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Garmisch-Partenkirchen, Germany (June 10, 2016) – Experts from a broad spectrum of society came together at the George C. Marshall Center from 1-3 June to discuss security challenges related to the European migration crisis, including  facilitating travel by foreign terrorist fighters to Europe and North America.  They shared perspectives and challenged conventional practices to produce a draft set of policy recommendations on how to best respond to the current international security environment.

Published in News
Technology has been part of education and training in security and defense organizations for a long time. E-learning and advanced distributed learning (ADL) have helped to standardize, optimize, and scale education and training. Many organizations and affiliated institutions already make good use of Web-based technologies to provide training for performance support and career development. Over the past years, ADL solutions have become part of the standard procedures of many organizations. The Partnership for Peace Consortium (PfPC) plays an important role in facilitating the exchange of knowledge and experiences among ADL practitioners in defense academies. The ADL Working Group of the PfPC is home to a strong and active community that brings new technologies into the practice of education and training in security and defense organizations. In the past, the primary focus of ADL activities was creating and enhancing interoperable Web-based training modules by promoting the adoption of the Scalable Content Object Reference Model (SCORM). The joint learning management system of the PfPC that is hosted by the International Relations and Security Network (ISN) based in Zurich has become a hub for Web-based training resources that are shared and used by the entire PfPC ADL community.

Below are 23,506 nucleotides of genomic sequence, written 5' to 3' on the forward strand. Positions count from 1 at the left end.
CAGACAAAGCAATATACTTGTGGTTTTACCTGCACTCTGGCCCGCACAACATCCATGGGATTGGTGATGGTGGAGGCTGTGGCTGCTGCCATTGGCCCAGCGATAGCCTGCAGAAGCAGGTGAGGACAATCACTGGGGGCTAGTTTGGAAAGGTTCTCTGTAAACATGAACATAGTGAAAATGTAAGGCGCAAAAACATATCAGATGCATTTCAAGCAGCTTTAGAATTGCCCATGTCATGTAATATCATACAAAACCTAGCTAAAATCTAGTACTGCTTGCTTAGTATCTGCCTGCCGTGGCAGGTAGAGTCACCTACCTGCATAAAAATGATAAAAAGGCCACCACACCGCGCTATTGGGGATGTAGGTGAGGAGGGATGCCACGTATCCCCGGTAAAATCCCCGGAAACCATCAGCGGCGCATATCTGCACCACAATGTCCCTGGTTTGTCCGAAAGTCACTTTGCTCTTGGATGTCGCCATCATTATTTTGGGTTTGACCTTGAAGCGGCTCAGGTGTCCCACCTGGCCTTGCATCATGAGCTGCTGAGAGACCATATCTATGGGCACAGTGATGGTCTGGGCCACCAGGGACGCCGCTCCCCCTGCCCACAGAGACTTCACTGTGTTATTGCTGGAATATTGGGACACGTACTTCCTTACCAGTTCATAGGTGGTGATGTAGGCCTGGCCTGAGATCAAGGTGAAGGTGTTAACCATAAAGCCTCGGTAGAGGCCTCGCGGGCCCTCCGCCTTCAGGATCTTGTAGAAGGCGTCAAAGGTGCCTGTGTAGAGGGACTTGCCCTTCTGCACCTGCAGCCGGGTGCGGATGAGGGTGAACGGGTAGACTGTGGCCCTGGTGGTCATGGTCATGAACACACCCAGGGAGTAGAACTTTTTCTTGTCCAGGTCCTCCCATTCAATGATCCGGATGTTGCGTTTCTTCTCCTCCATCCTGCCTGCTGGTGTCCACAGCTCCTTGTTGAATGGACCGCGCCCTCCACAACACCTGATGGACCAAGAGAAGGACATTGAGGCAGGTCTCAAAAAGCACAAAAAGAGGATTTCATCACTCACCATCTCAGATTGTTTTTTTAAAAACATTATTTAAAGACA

The regional security of Central Asia hinges on the level of stability within Afghanistan and its foreign relations with its neighbors. Afghanistan is not only pivotal in the maintenance of regional security, but is also crucial to the region’s economic and political development. As Ashraf Ghani, chairman of the Afghan transition commission, stated, “The region needs to make a choice, a stable Afghanistan … is absolutely essential.” However, there is looming doubt as to the ability of Afghan forces to be able to defend the state against domestic and external insurgent movements and to sustain the progress in counterterrorism and counterinsurgency that the U.S.-backed, NATO-led International Security Assistance Force (ISAF) mission in Afghanistan has established under UN mandates since the United States initiated military action against the Taliban in 2001. The year 2014 is the deadline that has been set for ISAF troops to withdraw from the war-torn country and hand over the responsibility for ensuring security in the nation to the Afghan Security Forces. Currently the U.S. and NATO forces are transitioning from a mission of combat to one of support. The participants of the “Bonn+10” conference identified 2011 as the dividing point “From Transition to the Transformation Decade,” during which the burden on the international community to assist Afghanistan in maintaining peace and continuing to develop its governmental reforms should gradually diminish. Several important questions require informed and insightful responses: During this “Transformation decade,” what will the security picture in Afghanistan look like? Who will supplant the U.S. forces and complement the Afghan security forces to establish the necessary stability in Afghanistan to allow further economic and political development in the country and the region?